I was glad to hear that. From what I saw in the classroom, helpful revisions for ACCESS could stem from observations of students’ interactions with the test, teacher feedback surveys, and consistently tweaking (or discounting) questions that many students with disabilities get wrong.  

According to Boals, two-thirds of ACCESS items are reused from one year to the next on each grade-level and proficiency-level test. (Tests are designed to be taken several years in a row in each grade-level cluster, but beginner-level and high-level students in the same grade will deal with slightly different versions of the same test). Multiple students ask me why they’re answering the same questions they did last year.  

The goal of ACCESS is not to assess students’ ability to endure hours of repetitive questions, simple and uninspiring illustrations, and robotic-sounding audio clips. (Students have told me that the voice on many of these clips sounds like Siri.) A test to gauge English language ability should excite students or at least not put them to sleep. Humans demonstrate our full capabilities when we’re interested and engaged. This is especially true for those with ADHD, about 6 to 16 percent of all school-aged students. Making the test more engaging would benefit all students, and it could help students with this particular learning disability not to end up as long-term ELLs. Video clips about science experiments and inspiring historical figures, language-rich games (the online game Prodigy is an example), and the option to choose from multiple fonts and colors when typing could make the test fun or at least less onerous. Those with dyslexia—roughly one in five people—could even choose from an array of dyslexia-friendly font options. I see the potential for a test that children want to miss class to take instead of something that fills them with stress or boredom.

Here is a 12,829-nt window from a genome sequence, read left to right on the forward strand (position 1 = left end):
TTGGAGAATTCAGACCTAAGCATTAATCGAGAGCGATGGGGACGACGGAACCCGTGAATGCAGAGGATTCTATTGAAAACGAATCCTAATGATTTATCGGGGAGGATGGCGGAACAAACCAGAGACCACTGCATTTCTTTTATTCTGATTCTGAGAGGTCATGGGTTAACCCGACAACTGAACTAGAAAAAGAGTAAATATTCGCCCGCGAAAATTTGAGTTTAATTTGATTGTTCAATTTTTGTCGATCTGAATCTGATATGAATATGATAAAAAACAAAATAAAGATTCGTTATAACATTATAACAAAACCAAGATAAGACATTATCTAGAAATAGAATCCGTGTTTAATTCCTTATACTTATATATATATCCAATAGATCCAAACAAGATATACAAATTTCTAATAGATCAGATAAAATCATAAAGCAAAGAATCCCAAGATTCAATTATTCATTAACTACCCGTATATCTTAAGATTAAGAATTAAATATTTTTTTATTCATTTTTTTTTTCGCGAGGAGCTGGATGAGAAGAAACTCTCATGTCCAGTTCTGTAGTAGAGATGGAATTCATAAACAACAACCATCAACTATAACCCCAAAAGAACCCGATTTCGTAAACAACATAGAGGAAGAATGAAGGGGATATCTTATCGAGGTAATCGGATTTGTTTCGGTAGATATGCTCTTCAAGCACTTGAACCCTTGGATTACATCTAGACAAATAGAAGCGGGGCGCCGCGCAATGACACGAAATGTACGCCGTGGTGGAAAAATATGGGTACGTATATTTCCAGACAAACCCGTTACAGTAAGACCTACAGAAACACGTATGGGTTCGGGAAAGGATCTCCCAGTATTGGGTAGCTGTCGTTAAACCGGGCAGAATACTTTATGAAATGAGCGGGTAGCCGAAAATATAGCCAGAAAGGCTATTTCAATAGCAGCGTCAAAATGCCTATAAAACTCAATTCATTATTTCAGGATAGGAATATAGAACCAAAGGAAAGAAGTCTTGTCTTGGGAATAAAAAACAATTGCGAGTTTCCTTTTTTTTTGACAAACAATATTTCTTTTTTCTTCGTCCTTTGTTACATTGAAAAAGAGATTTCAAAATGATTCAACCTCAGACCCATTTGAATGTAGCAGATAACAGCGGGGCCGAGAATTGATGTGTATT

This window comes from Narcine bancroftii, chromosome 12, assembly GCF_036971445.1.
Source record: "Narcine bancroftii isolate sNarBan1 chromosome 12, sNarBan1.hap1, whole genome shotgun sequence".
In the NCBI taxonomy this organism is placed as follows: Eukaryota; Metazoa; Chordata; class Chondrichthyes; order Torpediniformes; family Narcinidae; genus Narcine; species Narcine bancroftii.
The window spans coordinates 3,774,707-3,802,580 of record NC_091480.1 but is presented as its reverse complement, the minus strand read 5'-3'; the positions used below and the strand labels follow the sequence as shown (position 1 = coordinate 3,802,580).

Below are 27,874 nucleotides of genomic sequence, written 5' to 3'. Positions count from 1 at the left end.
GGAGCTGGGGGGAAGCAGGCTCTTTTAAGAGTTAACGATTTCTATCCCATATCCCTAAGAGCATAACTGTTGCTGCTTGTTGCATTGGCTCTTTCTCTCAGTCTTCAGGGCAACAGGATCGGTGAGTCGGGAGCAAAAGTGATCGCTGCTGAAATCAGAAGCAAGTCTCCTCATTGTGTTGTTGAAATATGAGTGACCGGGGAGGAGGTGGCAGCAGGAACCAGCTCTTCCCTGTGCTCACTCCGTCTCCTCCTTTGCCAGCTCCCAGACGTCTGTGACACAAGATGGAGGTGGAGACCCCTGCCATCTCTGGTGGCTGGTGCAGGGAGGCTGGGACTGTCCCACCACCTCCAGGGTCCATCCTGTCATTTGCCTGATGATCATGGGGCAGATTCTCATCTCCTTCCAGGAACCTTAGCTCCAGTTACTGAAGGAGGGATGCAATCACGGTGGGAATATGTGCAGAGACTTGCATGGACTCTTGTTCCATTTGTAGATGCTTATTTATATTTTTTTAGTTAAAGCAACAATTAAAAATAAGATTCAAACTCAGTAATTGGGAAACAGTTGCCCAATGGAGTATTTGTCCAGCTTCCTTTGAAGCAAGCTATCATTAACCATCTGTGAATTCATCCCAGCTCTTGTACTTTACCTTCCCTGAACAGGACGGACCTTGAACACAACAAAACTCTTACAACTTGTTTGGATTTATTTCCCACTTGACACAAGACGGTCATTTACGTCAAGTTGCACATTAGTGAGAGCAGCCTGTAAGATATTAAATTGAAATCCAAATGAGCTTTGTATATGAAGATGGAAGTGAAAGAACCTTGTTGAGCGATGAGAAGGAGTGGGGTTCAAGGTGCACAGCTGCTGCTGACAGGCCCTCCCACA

Even if there are improvements to ACCESS, more states need an appeals process. One test score will never convey a student’s abilities as accurately as months’ worth of data from educators. It is teachers who know which students will start drawing on their desks because they can’t sit still for the ACCESS writing test. It is teachers who know which students use the unlimited time allowance for ACCESS and slowly, determinedly struggle through every question. It is teachers who know which students write one-word answers about articles that don’t interest them but can write engaging compound sentences about topics that they love, like snakes or anime. Teachers know that students who may seldom raise their hands, if grouped with certain peers, will open up, speaking fluently and easily. It all boils down to trust in teachers.  

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Mariel Norris is a Boston-based writer and English as a second language teacher. She has written about education for Current Affairs, and her poems and stories are published or forthcoming in Uppagus, Copihue, Scarlet Leaf Review, Treehouse Arts, and Zetetic Record among other journals. Read her work at marielnorris.com and follow her on Twitter @marielanna29